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A photo of Taos International School on Wednesday (Sept. 8). TIS has opted to follow suit with the Taos Municipal School District and stay in an online, remote setting through the end of the first quarter in early October.

The Taos International School recently announced its charter was extended for another five years by the New Mexico Public Education Department, and it has been authorized as an International Baccalaureate (IB) World School.

"We can now offer the Primary Years Programme, from kindergarten through fifth grade, and the Middle Years Programme, from sixth through eighth grade," said Nadine Vigil, founder and director of the Taos International School. "It's pretty exciting."

IB World Schools prepare students to be world citizens, with a focus on critical thinking, problem solving, curiosity, collaboration and caring. International Baccalaureate, a nonprofit organization founded in 1968, serves nearly two million students in 159 countries.

Bilingual learning

Vigil taught in the Taos Municipal Schools District for 35 years, and founded the district's dual-language program. "I believe strongly that it's important to be bilingual," she said.

Vigil retired from the TMS District, and wrote the Taos International School's charter in 2012. It welcomed its first students in the fall of 2014. The school, located at 118 Este Es Road in Taos, serves close to 200 K-8 students and employs 24 teachers.

"As an IB school, we have to have a second language," said Vigil, explaining that K-3 students learn in both Spanish and English, and 4-8 students learn through the heritage model. "That's making sure that they're bilingual -- we want them to be able to read, write and speak in Spanish."

"My whole day will be total Spanish -- all day," said Mary Lou Chavez, a first grade teacher at Taos International School. "And the other first grade teacher will teach the English portion."

"We will trade in the afternoon, and I'll have her class, she'll have my class. It's not the same lesson -- they kind of correlate," said Chavez.

Mariachi and meditation

The school takes a unique approach to physical education, too. "I emphasize a lot of outdoor activities, indoor activities and life skills that will keep them moving," said physical and health education teacher Cecilia Trujillo.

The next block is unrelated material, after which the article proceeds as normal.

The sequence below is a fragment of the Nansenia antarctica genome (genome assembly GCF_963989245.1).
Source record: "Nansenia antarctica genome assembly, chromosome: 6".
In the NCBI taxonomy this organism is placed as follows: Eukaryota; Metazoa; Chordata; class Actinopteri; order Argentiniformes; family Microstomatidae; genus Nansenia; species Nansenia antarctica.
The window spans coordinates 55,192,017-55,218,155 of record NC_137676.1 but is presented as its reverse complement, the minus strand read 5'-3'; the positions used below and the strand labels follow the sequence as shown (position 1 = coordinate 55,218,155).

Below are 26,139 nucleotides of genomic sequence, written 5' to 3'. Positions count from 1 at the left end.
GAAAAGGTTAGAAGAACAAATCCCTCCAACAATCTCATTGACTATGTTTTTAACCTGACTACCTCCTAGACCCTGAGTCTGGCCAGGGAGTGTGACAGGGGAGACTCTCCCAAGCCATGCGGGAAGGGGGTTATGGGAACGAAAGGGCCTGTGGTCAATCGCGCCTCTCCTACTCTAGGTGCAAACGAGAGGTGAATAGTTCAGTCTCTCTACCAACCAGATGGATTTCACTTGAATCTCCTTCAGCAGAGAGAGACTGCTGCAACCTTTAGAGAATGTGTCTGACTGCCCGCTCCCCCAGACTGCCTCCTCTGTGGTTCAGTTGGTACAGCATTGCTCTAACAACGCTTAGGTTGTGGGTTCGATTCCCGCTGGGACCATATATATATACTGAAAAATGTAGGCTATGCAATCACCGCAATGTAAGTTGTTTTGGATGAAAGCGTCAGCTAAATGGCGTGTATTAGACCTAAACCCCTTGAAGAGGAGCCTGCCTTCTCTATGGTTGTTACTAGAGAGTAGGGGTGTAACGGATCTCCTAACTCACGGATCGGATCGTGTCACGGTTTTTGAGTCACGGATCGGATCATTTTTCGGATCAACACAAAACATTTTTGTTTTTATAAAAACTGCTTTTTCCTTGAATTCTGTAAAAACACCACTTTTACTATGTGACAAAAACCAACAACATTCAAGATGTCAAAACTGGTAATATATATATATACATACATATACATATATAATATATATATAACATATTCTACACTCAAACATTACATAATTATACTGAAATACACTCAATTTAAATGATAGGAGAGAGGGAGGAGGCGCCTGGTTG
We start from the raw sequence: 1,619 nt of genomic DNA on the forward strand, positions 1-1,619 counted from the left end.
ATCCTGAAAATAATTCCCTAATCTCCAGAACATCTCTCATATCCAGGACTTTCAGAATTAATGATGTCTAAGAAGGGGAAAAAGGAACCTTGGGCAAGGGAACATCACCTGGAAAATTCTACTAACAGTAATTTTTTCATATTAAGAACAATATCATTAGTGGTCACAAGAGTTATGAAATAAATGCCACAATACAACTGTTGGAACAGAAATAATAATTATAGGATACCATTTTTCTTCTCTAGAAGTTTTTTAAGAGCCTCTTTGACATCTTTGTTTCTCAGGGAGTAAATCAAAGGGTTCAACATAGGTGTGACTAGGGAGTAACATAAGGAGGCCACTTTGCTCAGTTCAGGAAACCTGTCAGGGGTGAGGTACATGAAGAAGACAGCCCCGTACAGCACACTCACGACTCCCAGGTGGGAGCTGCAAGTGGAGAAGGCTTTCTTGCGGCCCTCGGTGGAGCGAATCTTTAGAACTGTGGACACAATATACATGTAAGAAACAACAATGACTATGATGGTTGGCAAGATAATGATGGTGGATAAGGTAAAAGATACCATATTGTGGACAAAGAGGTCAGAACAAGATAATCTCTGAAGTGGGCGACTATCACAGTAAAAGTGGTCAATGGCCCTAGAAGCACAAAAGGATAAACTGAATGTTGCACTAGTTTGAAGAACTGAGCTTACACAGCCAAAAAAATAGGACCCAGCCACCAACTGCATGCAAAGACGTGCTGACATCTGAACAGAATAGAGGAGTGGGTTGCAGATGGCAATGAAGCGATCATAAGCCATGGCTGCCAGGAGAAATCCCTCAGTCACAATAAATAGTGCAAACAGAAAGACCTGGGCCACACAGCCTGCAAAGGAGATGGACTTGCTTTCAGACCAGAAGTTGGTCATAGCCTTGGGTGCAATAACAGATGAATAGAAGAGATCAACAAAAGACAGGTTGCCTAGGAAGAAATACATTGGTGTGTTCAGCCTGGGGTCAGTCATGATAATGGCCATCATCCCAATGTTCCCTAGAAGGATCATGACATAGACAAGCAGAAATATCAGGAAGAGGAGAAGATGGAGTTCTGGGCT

She teaches balance, yoga, and meditation to her students, as well as how to move efficiently. "And we're in the process of designing an exercise course on our campus," said Trujillo.

"We have an art and music program, mariachi program, and a physical education program," said Vigil. "Our students are allowed to join the public schools -- so we have cheerleaders, dance, basketball and football."

After school programs include tutoring, enrichment, science, cooking, art, computer and book clubs.

Students that thrive

Fourth-grader Jasmine Sandoval, and her little sister, first-grader Jaelyn Sandoval, have both thrived at Taos International School, according to their mother, Christina Gonzales.

"One thing that I love about the school is they treat each other like they're family. Everybody kind of looks out for each other," said Gonzales, who works as a medical assistant with Taos Medical Group.

Both girls studied in English and Spanish through the school's dual-language program, and both have learned to sign language as well.

"It's pushed them to be risk-takers in their learning. They don't just stick to the curriculum that's given," said Nathaniel Sandoval, the girls' father, who works as a detention officer at the Taos County jail. "Jasmine, for instance, is learning piano, violin and guitar -- Jaelyn's learning guitar and piano."

"I just love the school," said Gonzales. "It is a perfect school, and I would not want my daughters anywhere else."

For more information, visit taosinternationalschool.weebly.com.

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